In a company law course, the face-to-face lecture was flipped with the purpose of improving the lecture experience of students and their preparedness to engage in deep-learning seminar activities after the lecture. The flipped lecture consisted of a bundle of three tasks: a set of three pre-recorded videos narrating the lecture slides, an online graded quiz, and an oral feedback session on the quiz’s solutions. The students completed the first two tasks outside class but the third task in class. Data from a student survey and course grades were used to evaluate the performance of the flipped lecture compared with the face-to-face lecture. Although the results showed that, on average, there was only a slight difference in students’ preference and preparedness in favour of the flipped lecture, this difference turned out to be larger in magnitude and statistically significant when the sample was split by student GPA scores. The flipped lecture yielded greater benefits to Low-GPA students, compared with High-GPA students, especially when Low-GPA students watched the pre-recorded videos at least twice. Findings suggest that the group of students who need greater support in learning are the more likely to enjoy and profit from the flipped lecture.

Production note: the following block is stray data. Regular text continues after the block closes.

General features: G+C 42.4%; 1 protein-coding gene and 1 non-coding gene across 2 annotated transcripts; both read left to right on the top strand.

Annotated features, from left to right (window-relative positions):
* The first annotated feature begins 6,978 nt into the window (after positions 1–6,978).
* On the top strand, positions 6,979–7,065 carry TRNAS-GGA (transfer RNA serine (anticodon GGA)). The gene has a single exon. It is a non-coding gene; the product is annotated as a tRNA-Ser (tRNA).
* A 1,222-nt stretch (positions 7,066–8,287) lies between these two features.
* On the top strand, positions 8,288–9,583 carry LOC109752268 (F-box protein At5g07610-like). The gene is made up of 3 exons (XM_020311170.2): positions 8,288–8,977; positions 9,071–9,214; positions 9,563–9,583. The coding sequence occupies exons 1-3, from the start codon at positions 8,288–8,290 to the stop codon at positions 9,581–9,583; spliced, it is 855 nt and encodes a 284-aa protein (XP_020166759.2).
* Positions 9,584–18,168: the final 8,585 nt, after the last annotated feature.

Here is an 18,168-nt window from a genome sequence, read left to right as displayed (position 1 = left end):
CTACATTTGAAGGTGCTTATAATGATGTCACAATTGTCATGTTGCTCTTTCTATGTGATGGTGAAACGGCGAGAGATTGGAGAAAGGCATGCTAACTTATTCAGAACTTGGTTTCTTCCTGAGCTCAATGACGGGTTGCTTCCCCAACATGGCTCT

This work is licensed under a Creative Commons Attribution-Noncommercial-No Derivative Works 4.0 License.
Mezzanotte, Félix E.
"Do (Underperforming) Students Benefit from a Flipped Lecture? Evidence from Business Students Studying Company Law,"
Legal Education Review: Vol. 28
, Article 8.
Available at: https://epublications.bond.edu.au/ler/vol28/iss1/8